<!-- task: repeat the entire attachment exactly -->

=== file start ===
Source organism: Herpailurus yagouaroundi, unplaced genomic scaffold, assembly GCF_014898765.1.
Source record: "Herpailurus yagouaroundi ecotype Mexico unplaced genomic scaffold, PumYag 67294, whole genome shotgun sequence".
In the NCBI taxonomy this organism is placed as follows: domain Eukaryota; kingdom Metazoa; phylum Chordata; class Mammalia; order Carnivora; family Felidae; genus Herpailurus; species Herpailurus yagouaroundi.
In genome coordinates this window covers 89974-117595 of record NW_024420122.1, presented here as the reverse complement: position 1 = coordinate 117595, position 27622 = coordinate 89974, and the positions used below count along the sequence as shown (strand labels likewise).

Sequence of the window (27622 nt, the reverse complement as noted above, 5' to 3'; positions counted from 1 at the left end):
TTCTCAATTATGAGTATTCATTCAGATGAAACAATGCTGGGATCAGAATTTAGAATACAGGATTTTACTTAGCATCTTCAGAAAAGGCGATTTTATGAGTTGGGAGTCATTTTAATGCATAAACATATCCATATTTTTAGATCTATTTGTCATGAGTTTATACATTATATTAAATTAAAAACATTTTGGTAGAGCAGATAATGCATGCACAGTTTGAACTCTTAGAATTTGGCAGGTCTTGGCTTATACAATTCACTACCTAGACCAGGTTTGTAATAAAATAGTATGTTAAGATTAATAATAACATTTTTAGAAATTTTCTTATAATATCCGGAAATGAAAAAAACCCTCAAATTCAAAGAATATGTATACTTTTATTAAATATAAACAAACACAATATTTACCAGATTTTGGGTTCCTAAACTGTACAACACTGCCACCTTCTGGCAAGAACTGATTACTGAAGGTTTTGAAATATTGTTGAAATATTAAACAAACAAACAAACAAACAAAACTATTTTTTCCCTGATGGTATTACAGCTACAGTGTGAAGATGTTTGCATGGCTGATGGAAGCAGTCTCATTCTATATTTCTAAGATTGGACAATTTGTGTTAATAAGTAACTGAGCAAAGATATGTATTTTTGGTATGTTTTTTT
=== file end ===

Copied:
Source organism: Herpailurus yagouaroundi, unplaced genomic scaffold, assembly GCF_014898765.1.
Source record: "Herpailurus yagouaroundi ecotype Mexico unplaced genomic scaffold, PumYag 67294, whole genome shotgun sequence".
In the NCBI taxonomy this organism is placed as follows: domain Eukaryota; kingdom Metazoa; phylum Chordata; class Mammalia; order Carnivora; family Felidae; genus Herpailurus; species Herpailurus yagouaroundi.
In genome coordinates this window covers 89974-117595 of record NW_024420122.1, presented here as the reverse complement: position 1 = coordinate 117595, position 27622 = coordinate 89974, and the positions used below count along the sequence as shown (strand labels likewise).

Sequence of the window (27622 nt, the reverse complement as noted above, 5' to 3'; positions counted from 1 at the left end):
TTCTCAATTATGAGTATTCATTCAGATGAAACAATGCTGGGATCAGAATTTAGAATACAGGATTTTACTTAGCATCTTCAGAAAAGGCGATTTTATGAGTTGGGAGTCATTTTAATGCATAAACATATCCATATTTTTAGATCTATTTGTCATGAGTTTATACATTATATTAAATTAAAAACATTTTGGTAGAGCAGATAATGCATGCACAGTTTGAACTCTTAGAATTTGGCAGGTCTTGGCTTATACAATTCACTACCTAGACCAGGTTTGTAATAAAATAGTATGTTAAGATTAATAATAACATTTTTAGAAATTTTCTTATAATATCCGGAAATGAAAAAAACCCTCAAATTCAAAGAATATGTATACTTTTATTAAATATAAACAAACACAATATTTACCAGATTTTGGGTTCCTAAACTGTACAACACTGCCACCTTCTGGCAAGAACTGATTACTGAAGGTTTTGAAATATTGTTGAAATATTAAACAAACAAACAAACAAACAAAACTATTTTTTCCCTGATGGTATTACAGCTACAGTGTGAAGATGTTTGCATGGCTGATGGAAGCAGTCTCATTCTATATTTCTAAGATTGGACAATTTGTGTTAATAAGTAACTGAGCAAAGATATGTATTTTTGGTATGTTTTTTT